Welcome to the new German War Machine, a non-political website home to a wealth of free content on the German Armed Forces in World War II. With authoritative text supported by videos, photographs and maps, German War Machine provides insight and information on every aspect of Germany’s military forces – land, sea and air – between 1939 and 1945. It is also home to a unique series of handy Rapid Reads ebooks.
Probably no other aircraft in history has been developed in so many different forms for so many purposes as the Ju 88, with the possible exception of Britain’s Mosquito. The Ju 88 was flown in 1936 as a civil prototype, and it remained of vital importance to Germany throughout the war. After a frantic design process led by two Americans well versed in modern stressed skin construction, it was transformed into a heavier, slower and more capacious high-speed level- and dive-bomber of the type just then entering service when war broke out. Structurally the aircraft was excellent, combining a large internal fuel capacity with great load-carrying capability, and despite the fact that many of its variants were mere “lash-ups”, the performance of the aircraft was never so degraded as to become seriously vulnerable – as the Dornier and Heinkel bombers were.
One of the pieces of light field artillery used in the largest numbers by the German Army in World War II was the 7.5cm leichte Infanteriegeschütz 18. The need for such a weapon was perceived in the first half of the 1920s, and the task of designing and developing such a gun was entrusted to Rheinmetall during 1927. Field trials of the new equipment proved very successful, and a major manufacturing programme was initiated so that the le IG 18 could be adopted as the standard artillery weapon of the support companies of infantry regiments and also of some mountain units.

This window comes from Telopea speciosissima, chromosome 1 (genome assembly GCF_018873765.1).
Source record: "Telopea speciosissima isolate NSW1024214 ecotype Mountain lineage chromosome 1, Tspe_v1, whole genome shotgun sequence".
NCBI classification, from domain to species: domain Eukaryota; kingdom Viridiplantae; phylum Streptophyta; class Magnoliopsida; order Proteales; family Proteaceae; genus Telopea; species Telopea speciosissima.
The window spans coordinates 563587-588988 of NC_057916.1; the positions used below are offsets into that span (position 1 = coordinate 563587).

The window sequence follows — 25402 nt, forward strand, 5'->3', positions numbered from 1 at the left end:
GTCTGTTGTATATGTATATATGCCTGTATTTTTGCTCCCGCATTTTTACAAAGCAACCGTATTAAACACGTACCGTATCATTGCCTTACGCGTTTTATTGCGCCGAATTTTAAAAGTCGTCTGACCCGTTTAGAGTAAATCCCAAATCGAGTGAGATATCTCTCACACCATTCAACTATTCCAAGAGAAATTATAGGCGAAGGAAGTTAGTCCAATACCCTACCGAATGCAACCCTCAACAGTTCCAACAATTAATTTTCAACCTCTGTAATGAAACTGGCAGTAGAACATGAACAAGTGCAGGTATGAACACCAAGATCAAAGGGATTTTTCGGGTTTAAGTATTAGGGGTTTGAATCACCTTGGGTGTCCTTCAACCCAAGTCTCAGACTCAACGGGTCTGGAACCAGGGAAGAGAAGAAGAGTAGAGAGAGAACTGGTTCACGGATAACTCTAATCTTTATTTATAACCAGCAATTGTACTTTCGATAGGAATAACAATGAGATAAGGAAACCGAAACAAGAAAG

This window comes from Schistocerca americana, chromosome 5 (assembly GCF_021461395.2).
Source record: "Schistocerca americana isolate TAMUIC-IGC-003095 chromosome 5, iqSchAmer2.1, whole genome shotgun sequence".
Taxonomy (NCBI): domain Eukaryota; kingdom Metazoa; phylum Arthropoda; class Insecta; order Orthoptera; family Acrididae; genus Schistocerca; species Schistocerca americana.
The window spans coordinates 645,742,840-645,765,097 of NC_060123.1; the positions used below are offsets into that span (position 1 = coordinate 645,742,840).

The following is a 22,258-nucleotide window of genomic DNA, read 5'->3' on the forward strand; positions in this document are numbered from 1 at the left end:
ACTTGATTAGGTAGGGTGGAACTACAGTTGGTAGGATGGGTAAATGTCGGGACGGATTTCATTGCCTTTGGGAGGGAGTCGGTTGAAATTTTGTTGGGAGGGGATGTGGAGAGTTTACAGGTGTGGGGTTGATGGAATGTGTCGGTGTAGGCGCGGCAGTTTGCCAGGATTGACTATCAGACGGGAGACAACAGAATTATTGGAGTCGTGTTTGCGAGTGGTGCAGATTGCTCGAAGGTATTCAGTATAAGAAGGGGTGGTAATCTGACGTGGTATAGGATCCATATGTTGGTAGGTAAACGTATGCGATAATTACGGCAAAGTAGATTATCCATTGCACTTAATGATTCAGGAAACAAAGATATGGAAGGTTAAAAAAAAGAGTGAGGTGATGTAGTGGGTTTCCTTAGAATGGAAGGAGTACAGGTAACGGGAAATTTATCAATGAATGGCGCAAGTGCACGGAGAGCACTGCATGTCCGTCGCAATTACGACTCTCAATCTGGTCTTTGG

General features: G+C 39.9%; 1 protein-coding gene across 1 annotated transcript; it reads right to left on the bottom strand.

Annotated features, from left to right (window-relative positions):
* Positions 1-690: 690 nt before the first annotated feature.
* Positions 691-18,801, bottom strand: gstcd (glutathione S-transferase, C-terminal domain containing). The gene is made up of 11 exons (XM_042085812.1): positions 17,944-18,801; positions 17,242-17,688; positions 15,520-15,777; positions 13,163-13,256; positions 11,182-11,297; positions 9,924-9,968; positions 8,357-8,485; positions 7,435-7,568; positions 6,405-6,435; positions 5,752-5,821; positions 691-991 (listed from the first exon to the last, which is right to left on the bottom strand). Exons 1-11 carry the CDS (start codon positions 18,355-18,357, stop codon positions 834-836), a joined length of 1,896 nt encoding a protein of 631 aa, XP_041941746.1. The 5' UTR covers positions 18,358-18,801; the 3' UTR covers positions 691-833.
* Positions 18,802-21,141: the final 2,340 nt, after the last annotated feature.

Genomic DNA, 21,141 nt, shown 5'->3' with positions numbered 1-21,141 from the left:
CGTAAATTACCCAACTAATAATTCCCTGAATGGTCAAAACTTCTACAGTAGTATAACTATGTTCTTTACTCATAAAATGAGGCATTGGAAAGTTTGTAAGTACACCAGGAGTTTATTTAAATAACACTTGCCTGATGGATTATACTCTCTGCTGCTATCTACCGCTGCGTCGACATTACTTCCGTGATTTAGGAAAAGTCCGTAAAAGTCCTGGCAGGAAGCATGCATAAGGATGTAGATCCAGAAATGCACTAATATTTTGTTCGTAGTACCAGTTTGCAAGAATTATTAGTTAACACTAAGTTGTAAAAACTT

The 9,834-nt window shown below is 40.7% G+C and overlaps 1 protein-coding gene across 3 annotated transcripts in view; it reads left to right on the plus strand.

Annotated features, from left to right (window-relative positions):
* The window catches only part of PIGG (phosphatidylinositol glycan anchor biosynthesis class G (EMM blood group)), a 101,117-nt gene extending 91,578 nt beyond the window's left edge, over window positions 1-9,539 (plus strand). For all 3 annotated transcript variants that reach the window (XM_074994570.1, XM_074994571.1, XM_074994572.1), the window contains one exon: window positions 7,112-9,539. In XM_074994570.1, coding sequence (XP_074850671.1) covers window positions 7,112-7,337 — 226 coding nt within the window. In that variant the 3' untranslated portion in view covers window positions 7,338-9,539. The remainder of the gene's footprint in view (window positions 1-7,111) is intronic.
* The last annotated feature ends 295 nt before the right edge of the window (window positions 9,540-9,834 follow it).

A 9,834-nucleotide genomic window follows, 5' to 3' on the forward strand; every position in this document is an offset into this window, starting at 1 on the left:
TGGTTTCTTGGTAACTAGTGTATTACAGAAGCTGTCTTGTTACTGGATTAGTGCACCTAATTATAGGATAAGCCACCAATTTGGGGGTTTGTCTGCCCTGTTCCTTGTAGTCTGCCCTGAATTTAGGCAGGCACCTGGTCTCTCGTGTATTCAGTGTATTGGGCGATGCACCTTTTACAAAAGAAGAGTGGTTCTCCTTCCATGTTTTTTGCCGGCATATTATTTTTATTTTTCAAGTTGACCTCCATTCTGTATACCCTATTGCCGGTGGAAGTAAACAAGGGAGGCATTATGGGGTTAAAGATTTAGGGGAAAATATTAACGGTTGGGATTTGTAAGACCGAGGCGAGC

Together with her sister ship, Tirpitz, the Bismarck was the pride of Hitler’s navy, and was viewed with alarm by the Royal Navy. Launched in February 1939 and completed in August 1940, she underwent sea trials in the Baltic and in May 1941 she sailed in company with the heavy cruiser Prinz Eugen to attack Allied commerce in the Atlantic.
The Panzer III Ausf J was the first variant of the tank to be built to have the armour protection increased to a basic 50mm (1.96in). The armour change required new fittings. In addition, an improved driver’s visor was fitted, plus a new ball-shaped hull machine-gun mount. The upper hull front accommodated newly designed air intakes for brakes and final-drive cooling, while single-piece access hatches in the glacis were fitted in place of the double hatch.
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Hitler inspects Hitler Youth soldiers during the last days of the Third Reich, a still from a newsreel. By this time, old men and young boys comprised a high proportion of Germany’s ground forces as Germany was being invaded from both east and west.
Hitler’s aim in the East was very clear: acquiring Lebensraum in the East up to the Ural Mountains. These lands were occupied by groups that Hitler and Nazism despised: Bolsheviks, Slavs and Jews. Under the New Order, these peoples would either become slaves under German overlords or would be exterminated. He was to state in 1942: “If we do not complete the conquest of the East utterly and irrevocably, each successive generation will have war on its hands”. For him the war in Russia was a racial conflict, in which the racially superior German Aryan race was locked in a struggle with the “sub-human” Slavs. This made retreat in the face of “inferior” peoples unimaginable, for the Führer could not conceive of the racially inferior Slavs being able to defeat a superior race. As he stated on the eve of Kursk: “Germany needs the conquered territories or she will not exist for long. She will win hegemony over the rest of Europe. Where we are - we stay.”